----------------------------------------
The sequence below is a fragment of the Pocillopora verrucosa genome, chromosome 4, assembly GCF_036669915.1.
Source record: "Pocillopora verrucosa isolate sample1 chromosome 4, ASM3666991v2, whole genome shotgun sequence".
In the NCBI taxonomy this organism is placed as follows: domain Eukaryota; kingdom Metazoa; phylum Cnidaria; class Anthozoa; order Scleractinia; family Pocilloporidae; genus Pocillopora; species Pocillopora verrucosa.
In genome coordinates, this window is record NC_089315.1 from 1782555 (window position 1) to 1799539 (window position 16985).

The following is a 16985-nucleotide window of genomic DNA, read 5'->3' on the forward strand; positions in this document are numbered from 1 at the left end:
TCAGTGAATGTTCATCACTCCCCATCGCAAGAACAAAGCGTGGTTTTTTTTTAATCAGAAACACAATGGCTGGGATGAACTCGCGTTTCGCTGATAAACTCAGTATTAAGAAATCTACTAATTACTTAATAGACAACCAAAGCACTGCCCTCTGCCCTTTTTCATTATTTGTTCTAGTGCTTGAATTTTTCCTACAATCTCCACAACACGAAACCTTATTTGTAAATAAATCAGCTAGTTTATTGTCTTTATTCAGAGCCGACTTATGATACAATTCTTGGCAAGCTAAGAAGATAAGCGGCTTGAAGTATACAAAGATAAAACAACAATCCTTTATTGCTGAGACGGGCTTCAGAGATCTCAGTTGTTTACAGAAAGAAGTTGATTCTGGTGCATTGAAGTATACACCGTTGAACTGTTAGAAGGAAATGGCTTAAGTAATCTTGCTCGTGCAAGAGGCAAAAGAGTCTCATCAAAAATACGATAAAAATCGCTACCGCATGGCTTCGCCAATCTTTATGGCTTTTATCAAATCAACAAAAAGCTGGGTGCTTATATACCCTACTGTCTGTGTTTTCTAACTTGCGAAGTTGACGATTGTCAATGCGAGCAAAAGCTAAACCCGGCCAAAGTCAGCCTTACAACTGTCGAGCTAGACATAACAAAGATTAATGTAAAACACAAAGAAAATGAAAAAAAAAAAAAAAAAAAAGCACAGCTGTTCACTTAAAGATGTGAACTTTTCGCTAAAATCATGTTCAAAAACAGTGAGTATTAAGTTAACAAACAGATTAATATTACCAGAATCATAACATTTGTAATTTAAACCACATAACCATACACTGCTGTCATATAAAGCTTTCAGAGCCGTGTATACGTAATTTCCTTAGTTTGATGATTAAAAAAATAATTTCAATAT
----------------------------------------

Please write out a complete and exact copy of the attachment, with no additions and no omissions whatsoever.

The sequence below is a fragment of the Pocillopora verrucosa genome, chromosome 4, assembly GCF_036669915.1.
Source record: "Pocillopora verrucosa isolate sample1 chromosome 4, ASM3666991v2, whole genome shotgun sequence".
In the NCBI taxonomy this organism is placed as follows: domain Eukaryota; kingdom Metazoa; phylum Cnidaria; class Anthozoa; order Scleractinia; family Pocilloporidae; genus Pocillopora; species Pocillopora verrucosa.
In genome coordinates, this window is record NC_089315.1 from 1782555 (window position 1) to 1799539 (window position 16985).

The following is a 16985-nucleotide window of genomic DNA, read 5'->3' on the forward strand; positions in this document are numbered from 1 at the left end:
TCAGTGAATGTTCATCACTCCCCATCGCAAGAACAAAGCGTGGTTTTTTTTTAATCAGAAACACAATGGCTGGGATGAACTCGCGTTTCGCTGATAAACTCAGTATTAAGAAATCTACTAATTACTTAATAGACAACCAAAGCACTGCCCTCTGCCCTTTTTCATTATTTGTTCTAGTGCTTGAATTTTTCCTACAATCTCCACAACACGAAACCTTATTTGTAAATAAATCAGCTAGTTTATTGTCTTTATTCAGAGCCGACTTATGATACAATTCTTGGCAAGCTAAGAAGATAAGCGGCTTGAAGTATACAAAGATAAAACAACAATCCTTTATTGCTGAGACGGGCTTCAGAGATCTCAGTTGTTTACAGAAAGAAGTTGATTCTGGTGCATTGAAGTATACACCGTTGAACTGTTAGAAGGAAATGGCTTAAGTAATCTTGCTCGTGCAAGAGGCAAAAGAGTCTCATCAAAAATACGATAAAAATCGCTACCGCATGGCTTCGCCAATCTTTATGGCTTTTATCAAATCAACAAAAAGCTGGGTGCTTATATACCCTACTGTCTGTGTTTTCTAACTTGCGAAGTTGACGATTGTCAATGCGAGCAAAAGCTAAACCCGGCCAAAGTCAGCCTTACAACTGTCGAGCTAGACATAACAAAGATTAATGTAAAACACAAAGAAAATGAAAAAAAAAAAAAAAAAAAAGCACAGCTGTTCACTTAAAGATGTGAACTTTTCGCTAAAATCATGTTCAAAAACAGTGAGTATTAAGTTAACAAACAGATTAATATTACCAGAATCATAACATTTGTAATTTAAACCACATAACCATACACTGCTGTCATATAAAGCTTTCAGAGCCGTGTATACGTAATTTCCTTAGTTTGATGATTAAAAAAATAATTTCAATAT